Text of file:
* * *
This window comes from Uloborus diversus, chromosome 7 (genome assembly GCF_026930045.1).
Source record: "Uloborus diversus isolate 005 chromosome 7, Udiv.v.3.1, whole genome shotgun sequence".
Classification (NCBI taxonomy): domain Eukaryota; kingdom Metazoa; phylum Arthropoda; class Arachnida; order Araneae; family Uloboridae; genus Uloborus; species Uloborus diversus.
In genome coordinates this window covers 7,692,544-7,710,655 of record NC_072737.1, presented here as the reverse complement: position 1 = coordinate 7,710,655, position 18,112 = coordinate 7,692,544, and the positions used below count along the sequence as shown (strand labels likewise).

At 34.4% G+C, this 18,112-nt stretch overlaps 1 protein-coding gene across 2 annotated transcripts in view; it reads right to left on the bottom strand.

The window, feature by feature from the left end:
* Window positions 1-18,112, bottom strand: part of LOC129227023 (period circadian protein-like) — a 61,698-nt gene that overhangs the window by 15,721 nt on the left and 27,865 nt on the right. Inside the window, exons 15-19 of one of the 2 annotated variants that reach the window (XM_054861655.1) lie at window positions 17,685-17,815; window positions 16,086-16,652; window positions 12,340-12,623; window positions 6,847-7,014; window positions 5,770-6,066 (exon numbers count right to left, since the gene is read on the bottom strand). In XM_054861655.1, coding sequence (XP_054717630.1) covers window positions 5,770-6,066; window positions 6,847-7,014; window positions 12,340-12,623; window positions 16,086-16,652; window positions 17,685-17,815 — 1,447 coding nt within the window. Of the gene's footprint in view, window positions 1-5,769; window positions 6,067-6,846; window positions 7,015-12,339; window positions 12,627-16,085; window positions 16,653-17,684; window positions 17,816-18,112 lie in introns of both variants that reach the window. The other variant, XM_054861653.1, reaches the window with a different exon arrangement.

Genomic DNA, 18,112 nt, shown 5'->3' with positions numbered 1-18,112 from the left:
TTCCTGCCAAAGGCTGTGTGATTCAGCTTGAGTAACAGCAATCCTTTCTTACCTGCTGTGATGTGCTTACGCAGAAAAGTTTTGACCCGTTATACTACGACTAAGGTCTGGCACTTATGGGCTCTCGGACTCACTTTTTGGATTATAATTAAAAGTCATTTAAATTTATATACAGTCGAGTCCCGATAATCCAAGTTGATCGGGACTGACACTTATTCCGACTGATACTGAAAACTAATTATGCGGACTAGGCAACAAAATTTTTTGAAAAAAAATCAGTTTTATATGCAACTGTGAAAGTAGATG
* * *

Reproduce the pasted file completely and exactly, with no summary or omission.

This window comes from Uloborus diversus, chromosome 7 (genome assembly GCF_026930045.1).
Source record: "Uloborus diversus isolate 005 chromosome 7, Udiv.v.3.1, whole genome shotgun sequence".
Classification (NCBI taxonomy): domain Eukaryota; kingdom Metazoa; phylum Arthropoda; class Arachnida; order Araneae; family Uloboridae; genus Uloborus; species Uloborus diversus.
In genome coordinates this window covers 7,692,544-7,710,655 of record NC_072737.1, presented here as the reverse complement: position 1 = coordinate 7,710,655, position 18,112 = coordinate 7,692,544, and the positions used below count along the sequence as shown (strand labels likewise).

At 34.4% G+C, this 18,112-nt stretch overlaps 1 protein-coding gene across 2 annotated transcripts in view; it reads right to left on the bottom strand.

The window, feature by feature from the left end:
* Window positions 1-18,112, bottom strand: part of LOC129227023 (period circadian protein-like) — a 61,698-nt gene that overhangs the window by 15,721 nt on the left and 27,865 nt on the right. Inside the window, exons 15-19 of one of the 2 annotated variants that reach the window (XM_054861655.1) lie at window positions 17,685-17,815; window positions 16,086-16,652; window positions 12,340-12,623; window positions 6,847-7,014; window positions 5,770-6,066 (exon numbers count right to left, since the gene is read on the bottom strand). In XM_054861655.1, coding sequence (XP_054717630.1) covers window positions 5,770-6,066; window positions 6,847-7,014; window positions 12,340-12,623; window positions 16,086-16,652; window positions 17,685-17,815 — 1,447 coding nt within the window. Of the gene's footprint in view, window positions 1-5,769; window positions 6,067-6,846; window positions 7,015-12,339; window positions 12,627-16,085; window positions 16,653-17,684; window positions 17,816-18,112 lie in introns of both variants that reach the window. The other variant, XM_054861653.1, reaches the window with a different exon arrangement.

Genomic DNA, 18,112 nt, shown 5'->3' with positions numbered 1-18,112 from the left:
TTCCTGCCAAAGGCTGTGTGATTCAGCTTGAGTAACAGCAATCCTTTCTTACCTGCTGTGATGTGCTTACGCAGAAAAGTTTTGACCCGTTATACTACGACTAAGGTCTGGCACTTATGGGCTCTCGGACTCACTTTTTGGATTATAATTAAAAGTCATTTAAATTTATATACAGTCGAGTCCCGATAATCCAAGTTGATCGGGACTGACACTTATTCCGACTGATACTGAAAACTAATTATGCGGACTAGGCAACAAAATTTTTTGAAAAAAAATCAGTTTTATATGCAACTGTGAAAGTAGATG